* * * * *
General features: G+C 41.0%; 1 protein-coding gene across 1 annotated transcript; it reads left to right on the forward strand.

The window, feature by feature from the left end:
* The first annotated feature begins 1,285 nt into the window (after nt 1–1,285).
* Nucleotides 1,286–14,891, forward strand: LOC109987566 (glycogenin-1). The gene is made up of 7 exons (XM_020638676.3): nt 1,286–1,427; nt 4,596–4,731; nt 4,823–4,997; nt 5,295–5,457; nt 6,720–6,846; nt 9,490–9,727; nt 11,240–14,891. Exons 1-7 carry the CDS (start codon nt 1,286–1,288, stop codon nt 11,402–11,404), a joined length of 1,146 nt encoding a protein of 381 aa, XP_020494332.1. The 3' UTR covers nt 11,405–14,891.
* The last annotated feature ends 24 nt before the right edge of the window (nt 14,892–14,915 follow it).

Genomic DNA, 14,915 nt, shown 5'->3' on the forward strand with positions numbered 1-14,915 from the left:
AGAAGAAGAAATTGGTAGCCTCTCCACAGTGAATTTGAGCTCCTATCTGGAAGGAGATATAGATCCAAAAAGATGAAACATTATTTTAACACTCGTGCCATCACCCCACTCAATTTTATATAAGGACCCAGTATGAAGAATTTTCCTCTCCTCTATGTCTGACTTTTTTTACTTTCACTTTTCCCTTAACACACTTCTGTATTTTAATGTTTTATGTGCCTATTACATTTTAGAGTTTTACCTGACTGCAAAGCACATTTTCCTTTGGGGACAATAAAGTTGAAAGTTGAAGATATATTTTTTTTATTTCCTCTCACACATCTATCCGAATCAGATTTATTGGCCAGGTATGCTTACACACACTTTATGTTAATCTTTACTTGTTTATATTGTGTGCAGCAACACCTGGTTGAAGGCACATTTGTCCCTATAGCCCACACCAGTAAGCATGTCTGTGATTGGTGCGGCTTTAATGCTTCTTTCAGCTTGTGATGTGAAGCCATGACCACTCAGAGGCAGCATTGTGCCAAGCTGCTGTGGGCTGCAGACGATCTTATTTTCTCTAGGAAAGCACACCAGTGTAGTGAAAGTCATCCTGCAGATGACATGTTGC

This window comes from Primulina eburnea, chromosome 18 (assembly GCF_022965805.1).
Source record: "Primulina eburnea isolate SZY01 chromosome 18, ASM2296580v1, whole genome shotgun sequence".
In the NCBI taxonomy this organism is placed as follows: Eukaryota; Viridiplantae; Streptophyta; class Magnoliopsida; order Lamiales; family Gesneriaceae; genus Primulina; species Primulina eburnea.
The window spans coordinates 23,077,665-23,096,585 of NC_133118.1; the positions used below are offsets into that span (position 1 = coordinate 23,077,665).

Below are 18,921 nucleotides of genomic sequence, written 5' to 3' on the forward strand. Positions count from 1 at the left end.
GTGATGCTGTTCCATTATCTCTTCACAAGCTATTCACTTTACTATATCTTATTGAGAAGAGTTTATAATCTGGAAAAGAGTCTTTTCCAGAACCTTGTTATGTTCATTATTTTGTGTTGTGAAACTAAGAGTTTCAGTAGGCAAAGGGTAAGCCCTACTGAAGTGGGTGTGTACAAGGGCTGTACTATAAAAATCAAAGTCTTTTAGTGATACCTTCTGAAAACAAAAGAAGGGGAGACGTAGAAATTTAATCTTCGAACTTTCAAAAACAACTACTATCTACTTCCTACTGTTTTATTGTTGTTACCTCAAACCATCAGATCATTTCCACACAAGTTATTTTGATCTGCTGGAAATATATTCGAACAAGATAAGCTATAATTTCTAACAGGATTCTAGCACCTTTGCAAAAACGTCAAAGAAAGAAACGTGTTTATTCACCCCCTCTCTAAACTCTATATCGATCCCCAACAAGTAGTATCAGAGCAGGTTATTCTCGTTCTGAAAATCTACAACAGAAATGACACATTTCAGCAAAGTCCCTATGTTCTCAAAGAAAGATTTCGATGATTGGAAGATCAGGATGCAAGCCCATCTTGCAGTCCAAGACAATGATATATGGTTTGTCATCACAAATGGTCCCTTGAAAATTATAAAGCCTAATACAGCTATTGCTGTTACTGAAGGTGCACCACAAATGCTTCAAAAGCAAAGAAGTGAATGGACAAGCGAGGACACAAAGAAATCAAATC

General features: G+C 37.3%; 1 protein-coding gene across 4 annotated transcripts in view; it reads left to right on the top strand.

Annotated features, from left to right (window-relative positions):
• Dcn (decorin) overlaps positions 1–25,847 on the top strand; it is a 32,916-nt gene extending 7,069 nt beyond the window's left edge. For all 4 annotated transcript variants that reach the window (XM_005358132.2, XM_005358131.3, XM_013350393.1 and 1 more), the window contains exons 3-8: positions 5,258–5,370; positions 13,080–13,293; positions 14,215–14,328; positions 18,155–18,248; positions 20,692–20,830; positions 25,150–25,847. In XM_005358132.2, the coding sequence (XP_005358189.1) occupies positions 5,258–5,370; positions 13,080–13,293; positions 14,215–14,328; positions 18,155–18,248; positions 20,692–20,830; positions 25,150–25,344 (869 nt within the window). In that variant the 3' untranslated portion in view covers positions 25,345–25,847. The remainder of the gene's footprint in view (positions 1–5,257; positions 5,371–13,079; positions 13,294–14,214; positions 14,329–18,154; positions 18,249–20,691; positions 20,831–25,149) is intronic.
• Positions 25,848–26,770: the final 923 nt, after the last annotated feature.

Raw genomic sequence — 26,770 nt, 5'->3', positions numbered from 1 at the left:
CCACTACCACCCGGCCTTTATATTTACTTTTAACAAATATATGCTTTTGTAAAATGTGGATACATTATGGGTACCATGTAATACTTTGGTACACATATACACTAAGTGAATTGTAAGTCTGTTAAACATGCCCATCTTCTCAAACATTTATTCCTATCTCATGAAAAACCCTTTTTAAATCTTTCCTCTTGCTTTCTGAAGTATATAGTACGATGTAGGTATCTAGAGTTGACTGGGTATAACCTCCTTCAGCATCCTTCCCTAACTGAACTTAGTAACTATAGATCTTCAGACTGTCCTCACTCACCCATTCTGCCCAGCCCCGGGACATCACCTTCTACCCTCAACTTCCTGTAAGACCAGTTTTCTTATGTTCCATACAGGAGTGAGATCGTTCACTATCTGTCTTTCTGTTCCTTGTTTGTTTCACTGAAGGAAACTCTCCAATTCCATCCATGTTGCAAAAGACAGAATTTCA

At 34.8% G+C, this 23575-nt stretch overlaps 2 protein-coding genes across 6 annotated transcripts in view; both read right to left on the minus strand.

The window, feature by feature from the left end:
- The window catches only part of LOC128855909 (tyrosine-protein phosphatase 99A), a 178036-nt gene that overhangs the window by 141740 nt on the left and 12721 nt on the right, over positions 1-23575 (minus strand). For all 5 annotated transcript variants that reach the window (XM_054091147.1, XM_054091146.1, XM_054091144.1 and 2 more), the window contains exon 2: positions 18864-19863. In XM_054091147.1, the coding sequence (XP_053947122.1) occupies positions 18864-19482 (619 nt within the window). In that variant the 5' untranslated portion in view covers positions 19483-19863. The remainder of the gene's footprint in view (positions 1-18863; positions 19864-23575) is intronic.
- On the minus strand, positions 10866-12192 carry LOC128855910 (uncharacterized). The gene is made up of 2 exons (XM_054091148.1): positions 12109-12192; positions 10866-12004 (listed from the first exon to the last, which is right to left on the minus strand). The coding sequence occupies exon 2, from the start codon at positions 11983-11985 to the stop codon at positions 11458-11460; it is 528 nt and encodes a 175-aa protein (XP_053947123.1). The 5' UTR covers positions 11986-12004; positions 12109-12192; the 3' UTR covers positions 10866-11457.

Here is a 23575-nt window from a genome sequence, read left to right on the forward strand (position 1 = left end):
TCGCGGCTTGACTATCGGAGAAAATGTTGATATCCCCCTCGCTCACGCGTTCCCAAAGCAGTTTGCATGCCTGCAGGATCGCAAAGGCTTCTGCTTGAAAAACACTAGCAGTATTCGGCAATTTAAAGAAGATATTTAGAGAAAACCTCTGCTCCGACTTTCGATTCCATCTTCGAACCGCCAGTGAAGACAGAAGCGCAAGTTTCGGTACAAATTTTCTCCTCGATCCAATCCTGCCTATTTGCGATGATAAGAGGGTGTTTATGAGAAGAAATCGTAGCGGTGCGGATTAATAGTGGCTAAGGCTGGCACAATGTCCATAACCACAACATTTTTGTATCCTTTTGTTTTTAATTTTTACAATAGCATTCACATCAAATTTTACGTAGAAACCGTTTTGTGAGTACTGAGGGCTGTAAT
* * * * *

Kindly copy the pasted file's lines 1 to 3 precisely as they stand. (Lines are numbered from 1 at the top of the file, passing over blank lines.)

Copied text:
General features: G+C 41.0%; 1 protein-coding gene across 1 annotated transcript; it reads left to right on the forward strand.

The window, feature by feature from the left end:
* The first annotated feature begins 1,285 nt into the window (after nt 1–1,285).